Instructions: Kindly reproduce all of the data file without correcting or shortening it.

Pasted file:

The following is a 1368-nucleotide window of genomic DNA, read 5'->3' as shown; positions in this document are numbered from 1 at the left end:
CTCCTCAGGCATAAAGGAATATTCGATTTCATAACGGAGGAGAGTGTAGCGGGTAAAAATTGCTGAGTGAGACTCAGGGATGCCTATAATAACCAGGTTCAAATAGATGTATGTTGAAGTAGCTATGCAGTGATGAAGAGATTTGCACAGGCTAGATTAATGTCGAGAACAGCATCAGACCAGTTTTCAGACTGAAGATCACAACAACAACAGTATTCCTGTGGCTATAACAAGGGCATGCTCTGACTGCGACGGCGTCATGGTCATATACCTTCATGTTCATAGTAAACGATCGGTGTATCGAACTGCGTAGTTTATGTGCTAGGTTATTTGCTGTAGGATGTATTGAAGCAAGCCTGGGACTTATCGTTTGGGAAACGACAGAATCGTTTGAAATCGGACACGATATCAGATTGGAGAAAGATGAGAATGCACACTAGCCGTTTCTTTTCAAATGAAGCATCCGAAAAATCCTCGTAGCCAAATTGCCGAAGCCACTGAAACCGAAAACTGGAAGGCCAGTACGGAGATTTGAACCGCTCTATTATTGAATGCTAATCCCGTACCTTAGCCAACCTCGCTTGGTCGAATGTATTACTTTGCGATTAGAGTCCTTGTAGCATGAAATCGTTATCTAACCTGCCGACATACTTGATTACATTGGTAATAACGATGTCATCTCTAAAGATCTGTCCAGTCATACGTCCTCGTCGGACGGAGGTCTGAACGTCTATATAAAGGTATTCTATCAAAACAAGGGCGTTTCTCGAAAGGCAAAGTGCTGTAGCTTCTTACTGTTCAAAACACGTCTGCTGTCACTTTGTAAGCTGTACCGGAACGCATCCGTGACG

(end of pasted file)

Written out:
The following is a 1368-nucleotide window of genomic DNA, read 5'->3' as shown; positions in this document are numbered from 1 at the left end:
CTCCTCAGGCATAAAGGAATATTCGATTTCATAACGGAGGAGAGTGTAGCGGGTAAAAATTGCTGAGTGAGACTCAGGGATGCCTATAATAACCAGGTTCAAATAGATGTATGTTGAAGTAGCTATGCAGTGATGAAGAGATTTGCACAGGCTAGATTAATGTCGAGAACAGCATCAGACCAGTTTTCAGACTGAAGATCACAACAACAACAGTATTCCTGTGGCTATAACAAGGGCATGCTCTGACTGCGACGGCGTCATGGTCATATACCTTCATGTTCATAGTAAACGATCGGTGTATCGAACTGCGTAGTTTATGTGCTAGGTTATTTGCTGTAGGATGTATTGAAGCAAGCCTGGGACTTATCGTTTGGGAAACGACAGAATCGTTTGAAATCGGACACGATATCAGATTGGAGAAAGATGAGAATGCACACTAGCCGTTTCTTTTCAAATGAAGCATCCGAAAAATCCTCGTAGCCAAATTGCCGAAGCCACTGAAACCGAAAACTGGAAGGCCAGTACGGAGATTTGAACCGCTCTATTATTGAATGCTAATCCCGTACCTTAGCCAACCTCGCTTGGTCGAATGTATTACTTTGCGATTAGAGTCCTTGTAGCATGAAATCGTTATCTAACCTGCCGACATACTTGATTACATTGGTAATAACGATGTCATCTCTAAAGATCTGTCCAGTCATACGTCCTCGTCGGACGGAGGTCTGAACGTCTATATAAAGGTATTCTATCAAAACAAGGGCGTTTCTCGAAAGGCAAAGTGCTGTAGCTTCTTACTGTTCAAAACACGTCTGCTGTCACTTTGTAAGCTGTACCGGAACGCATCCGTGACG